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The Most Common Uses Found in Zoning Ordinances

Although not true of all zoning ordinances, most contain the following features in one form or another: 

  • Cumulative Uses: Generally, uses are ranked on a hierarchy running from a single family residential (highest) down to heavy industrial (lowest). Higher uses are usually permitted in lower districts. When some or all higher uses are excluded from lower zones, the zone is referred to as non-cumulative or exclusive.
  • Conditional Uses and Special Exceptions: A category midway between those uses prohibited in a zone and those uses that are permitted. Uses such as hospitals, schools and churches are usually permitted in a zone, but only after special consideration of the project by a local regulatory body. These bodies will evaluate the impact the project will have on the neighborhood and the need for the creation for special restrictions to negate any adverse affects.
  • Non-Conforming Uses: When zoning is enacted in an already developed area, some existing uses may not be allowed as new uses in the district. However, since such uses preceded the zoning, they normally are allowed to continue as nonconforming uses. The structure, rather than the use, may be nonconforming, when the new height or bulk regulations are enacted to cover already improved property. Both local governments and courts are reluctant to order an owner to discontinue an activity immediately or to demolish a building that was lawful until the enactment of the new ordinance, because it may constitute a taking of the property.

What are Permissible Restrictions?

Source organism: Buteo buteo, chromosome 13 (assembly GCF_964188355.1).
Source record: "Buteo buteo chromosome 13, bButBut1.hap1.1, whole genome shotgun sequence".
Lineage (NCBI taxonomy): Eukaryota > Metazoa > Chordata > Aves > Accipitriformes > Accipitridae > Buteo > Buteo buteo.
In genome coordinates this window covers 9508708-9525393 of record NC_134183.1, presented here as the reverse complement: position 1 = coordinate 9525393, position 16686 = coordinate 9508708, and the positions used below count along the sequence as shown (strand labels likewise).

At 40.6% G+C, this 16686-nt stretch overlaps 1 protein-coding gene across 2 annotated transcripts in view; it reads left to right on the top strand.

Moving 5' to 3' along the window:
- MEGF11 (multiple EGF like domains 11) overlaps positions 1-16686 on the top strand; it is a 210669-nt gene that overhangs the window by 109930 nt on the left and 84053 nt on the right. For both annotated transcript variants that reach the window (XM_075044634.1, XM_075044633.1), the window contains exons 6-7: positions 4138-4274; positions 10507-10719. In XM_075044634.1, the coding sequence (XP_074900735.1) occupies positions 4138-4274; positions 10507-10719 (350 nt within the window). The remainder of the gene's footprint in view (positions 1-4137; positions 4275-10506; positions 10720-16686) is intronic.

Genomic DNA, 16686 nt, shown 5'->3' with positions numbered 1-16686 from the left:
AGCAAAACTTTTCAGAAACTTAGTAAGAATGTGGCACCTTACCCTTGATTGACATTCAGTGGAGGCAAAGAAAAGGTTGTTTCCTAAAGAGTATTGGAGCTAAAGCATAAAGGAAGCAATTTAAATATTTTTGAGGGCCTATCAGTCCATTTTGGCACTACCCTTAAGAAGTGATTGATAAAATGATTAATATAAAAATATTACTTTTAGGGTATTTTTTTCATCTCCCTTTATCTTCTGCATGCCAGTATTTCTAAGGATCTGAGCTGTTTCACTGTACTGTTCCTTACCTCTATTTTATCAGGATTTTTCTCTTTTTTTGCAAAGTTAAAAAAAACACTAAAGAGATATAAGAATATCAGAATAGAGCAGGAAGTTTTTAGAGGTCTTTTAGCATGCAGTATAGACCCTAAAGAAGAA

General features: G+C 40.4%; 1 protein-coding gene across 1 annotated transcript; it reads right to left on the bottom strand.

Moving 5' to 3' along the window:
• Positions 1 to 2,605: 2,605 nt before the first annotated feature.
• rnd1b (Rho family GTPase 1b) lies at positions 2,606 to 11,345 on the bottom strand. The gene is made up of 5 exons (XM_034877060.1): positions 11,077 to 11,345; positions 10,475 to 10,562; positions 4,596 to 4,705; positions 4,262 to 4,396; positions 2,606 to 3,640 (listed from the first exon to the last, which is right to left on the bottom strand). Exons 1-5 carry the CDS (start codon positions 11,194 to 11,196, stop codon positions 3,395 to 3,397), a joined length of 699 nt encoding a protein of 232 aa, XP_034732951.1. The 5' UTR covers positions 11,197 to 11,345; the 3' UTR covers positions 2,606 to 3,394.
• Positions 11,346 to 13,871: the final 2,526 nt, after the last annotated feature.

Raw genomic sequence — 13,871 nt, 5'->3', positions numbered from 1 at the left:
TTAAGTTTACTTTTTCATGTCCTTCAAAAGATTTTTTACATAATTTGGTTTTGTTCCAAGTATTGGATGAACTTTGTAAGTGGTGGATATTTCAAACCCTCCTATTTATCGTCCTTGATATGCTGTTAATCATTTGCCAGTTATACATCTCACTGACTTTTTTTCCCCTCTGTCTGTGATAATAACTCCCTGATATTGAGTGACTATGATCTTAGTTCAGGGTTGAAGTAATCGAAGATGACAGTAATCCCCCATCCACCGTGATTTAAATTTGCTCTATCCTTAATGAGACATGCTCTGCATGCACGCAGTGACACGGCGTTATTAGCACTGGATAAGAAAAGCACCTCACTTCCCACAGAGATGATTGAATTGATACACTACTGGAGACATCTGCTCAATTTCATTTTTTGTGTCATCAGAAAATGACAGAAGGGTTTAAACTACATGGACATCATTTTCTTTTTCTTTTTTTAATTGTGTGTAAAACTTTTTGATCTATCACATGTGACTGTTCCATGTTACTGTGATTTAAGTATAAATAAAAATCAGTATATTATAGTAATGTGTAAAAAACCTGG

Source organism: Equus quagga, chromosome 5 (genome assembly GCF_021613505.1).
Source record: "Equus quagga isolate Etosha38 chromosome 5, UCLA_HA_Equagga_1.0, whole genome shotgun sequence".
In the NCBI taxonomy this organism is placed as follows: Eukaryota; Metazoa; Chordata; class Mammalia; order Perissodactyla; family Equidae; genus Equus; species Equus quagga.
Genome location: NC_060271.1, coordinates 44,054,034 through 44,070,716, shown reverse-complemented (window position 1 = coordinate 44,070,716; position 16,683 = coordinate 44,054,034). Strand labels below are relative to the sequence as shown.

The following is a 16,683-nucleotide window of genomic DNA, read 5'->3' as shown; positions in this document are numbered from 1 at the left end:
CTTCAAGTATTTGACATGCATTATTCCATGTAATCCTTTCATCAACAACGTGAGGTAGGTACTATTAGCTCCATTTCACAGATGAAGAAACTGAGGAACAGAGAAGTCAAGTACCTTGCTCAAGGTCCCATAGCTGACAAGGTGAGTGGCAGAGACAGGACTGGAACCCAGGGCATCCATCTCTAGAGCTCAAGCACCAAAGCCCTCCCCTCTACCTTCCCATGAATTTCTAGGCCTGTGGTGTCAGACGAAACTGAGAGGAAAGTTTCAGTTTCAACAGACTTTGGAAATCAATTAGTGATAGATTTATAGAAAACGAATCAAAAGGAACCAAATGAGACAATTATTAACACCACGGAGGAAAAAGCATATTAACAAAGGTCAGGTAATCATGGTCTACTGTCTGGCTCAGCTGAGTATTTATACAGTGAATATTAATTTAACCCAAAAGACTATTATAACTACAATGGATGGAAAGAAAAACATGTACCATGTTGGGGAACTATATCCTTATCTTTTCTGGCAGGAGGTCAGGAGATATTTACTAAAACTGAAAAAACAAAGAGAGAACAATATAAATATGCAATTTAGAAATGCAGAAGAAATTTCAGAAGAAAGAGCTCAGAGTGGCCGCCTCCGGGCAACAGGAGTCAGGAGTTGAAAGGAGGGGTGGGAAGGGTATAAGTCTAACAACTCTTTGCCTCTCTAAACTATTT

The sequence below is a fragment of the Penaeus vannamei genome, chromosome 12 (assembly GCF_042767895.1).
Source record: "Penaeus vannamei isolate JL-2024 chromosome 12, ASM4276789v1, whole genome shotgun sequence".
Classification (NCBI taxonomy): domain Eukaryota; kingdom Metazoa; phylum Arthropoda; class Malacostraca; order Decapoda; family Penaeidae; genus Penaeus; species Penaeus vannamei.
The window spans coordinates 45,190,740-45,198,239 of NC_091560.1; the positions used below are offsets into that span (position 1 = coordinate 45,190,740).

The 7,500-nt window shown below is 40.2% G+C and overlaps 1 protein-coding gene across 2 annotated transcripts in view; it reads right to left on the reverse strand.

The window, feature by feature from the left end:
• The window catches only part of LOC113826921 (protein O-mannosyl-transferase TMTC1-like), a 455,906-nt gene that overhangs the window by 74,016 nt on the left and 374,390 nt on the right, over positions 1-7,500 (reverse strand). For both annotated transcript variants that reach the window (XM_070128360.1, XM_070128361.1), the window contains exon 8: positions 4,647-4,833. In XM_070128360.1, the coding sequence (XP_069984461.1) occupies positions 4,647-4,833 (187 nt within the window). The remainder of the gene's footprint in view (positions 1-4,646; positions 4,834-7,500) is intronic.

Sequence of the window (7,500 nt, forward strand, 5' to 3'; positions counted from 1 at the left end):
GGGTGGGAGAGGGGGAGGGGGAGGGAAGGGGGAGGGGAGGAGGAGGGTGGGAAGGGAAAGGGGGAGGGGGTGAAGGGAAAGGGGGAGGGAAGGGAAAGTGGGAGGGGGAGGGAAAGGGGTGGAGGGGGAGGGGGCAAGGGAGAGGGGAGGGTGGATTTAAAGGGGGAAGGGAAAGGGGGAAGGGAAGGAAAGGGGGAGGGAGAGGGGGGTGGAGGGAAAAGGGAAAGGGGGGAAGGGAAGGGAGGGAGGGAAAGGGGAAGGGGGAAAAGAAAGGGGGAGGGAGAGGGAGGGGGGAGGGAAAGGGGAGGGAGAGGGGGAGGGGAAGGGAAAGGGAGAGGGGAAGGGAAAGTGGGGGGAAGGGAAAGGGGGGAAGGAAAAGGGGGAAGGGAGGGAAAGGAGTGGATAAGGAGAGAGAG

Because of the undesirability of nonconforming uses, a variety of restrictive techniques have been employed and are generally upheld. The following are examples of the most commonly employed of these restrictive techniques: 

  • Resumption: If the use is discontinued for a certain period of time or if the structure is destroyed, the owner may be denied permission to resume.
  • Enlargement: The owner may be denied permission to enlarge a structure or use that was allowed as a nonconforming use.
  • Amortization: The owner may be allowed only a certain number of years to continue the nonconforming features of the structure or activity.

Should I Contact a Property Attorney about My Zoning Questions?

If you have questions or a potential legal matter involving zoning, the advice of a real estate lawyer with experience with zoning could be extremely helpful. Attorneys in this field will be able to help you decide the strength of your potential case, and will be able to explain some of the complex legal ideas behind this particular area of law.

Photo of page author Ken LaMance

, LegalMatch Law Library Managing Editor and Attorney at Law

Last Modified: 07-08-2018 10:21 PM PDT

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